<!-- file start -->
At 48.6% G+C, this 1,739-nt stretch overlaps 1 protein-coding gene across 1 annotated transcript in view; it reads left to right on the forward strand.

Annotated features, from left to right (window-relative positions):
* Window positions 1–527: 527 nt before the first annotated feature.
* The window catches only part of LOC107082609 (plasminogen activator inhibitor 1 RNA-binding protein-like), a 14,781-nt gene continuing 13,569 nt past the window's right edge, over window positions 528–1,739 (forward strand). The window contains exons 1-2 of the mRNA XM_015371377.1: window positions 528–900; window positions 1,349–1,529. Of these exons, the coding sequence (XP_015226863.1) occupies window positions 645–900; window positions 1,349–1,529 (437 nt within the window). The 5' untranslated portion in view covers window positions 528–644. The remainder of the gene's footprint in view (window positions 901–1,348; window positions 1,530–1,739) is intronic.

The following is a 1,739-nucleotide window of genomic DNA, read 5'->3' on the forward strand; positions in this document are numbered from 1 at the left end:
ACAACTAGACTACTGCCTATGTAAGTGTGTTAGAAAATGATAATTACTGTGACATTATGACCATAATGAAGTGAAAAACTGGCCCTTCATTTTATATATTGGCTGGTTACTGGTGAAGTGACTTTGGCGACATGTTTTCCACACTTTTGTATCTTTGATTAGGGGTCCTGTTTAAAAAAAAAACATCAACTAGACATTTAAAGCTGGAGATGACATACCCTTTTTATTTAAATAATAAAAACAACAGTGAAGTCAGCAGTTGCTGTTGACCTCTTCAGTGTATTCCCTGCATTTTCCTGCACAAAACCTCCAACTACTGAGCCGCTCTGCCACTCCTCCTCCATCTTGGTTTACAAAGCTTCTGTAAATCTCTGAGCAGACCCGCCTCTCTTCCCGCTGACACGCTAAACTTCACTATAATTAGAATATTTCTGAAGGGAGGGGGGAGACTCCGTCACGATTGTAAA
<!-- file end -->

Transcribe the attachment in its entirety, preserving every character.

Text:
At 48.6% G+C, this 1,739-nt stretch overlaps 1 protein-coding gene across 1 annotated transcript in view; it reads left to right on the forward strand.

Annotated features, from left to right (window-relative positions):
* Window positions 1–527: 527 nt before the first annotated feature.
* The window catches only part of LOC107082609 (plasminogen activator inhibitor 1 RNA-binding protein-like), a 14,781-nt gene continuing 13,569 nt past the window's right edge, over window positions 528–1,739 (forward strand). The window contains exons 1-2 of the mRNA XM_015371377.1: window positions 528–900; window positions 1,349–1,529. Of these exons, the coding sequence (XP_015226863.1) occupies window positions 645–900; window positions 1,349–1,529 (437 nt within the window). The 5' untranslated portion in view covers window positions 528–644. The remainder of the gene's footprint in view (window positions 901–1,348; window positions 1,530–1,739) is intronic.

The following is a 1,739-nucleotide window of genomic DNA, read 5'->3' on the forward strand; positions in this document are numbered from 1 at the left end:
ACAACTAGACTACTGCCTATGTAAGTGTGTTAGAAAATGATAATTACTGTGACATTATGACCATAATGAAGTGAAAAACTGGCCCTTCATTTTATATATTGGCTGGTTACTGGTGAAGTGACTTTGGCGACATGTTTTCCACACTTTTGTATCTTTGATTAGGGGTCCTGTTTAAAAAAAAAACATCAACTAGACATTTAAAGCTGGAGATGACATACCCTTTTTATTTAAATAATAAAAACAACAGTGAAGTCAGCAGTTGCTGTTGACCTCTTCAGTGTATTCCCTGCATTTTCCTGCACAAAACCTCCAACTACTGAGCCGCTCTGCCACTCCTCCTCCATCTTGGTTTACAAAGCTTCTGTAAATCTCTGAGCAGACCCGCCTCTCTTCCCGCTGACACGCTAAACTTCACTATAATTAGAATATTTCTGAAGGGAGGGGGGAGACTCCGTCACGATTGTAAA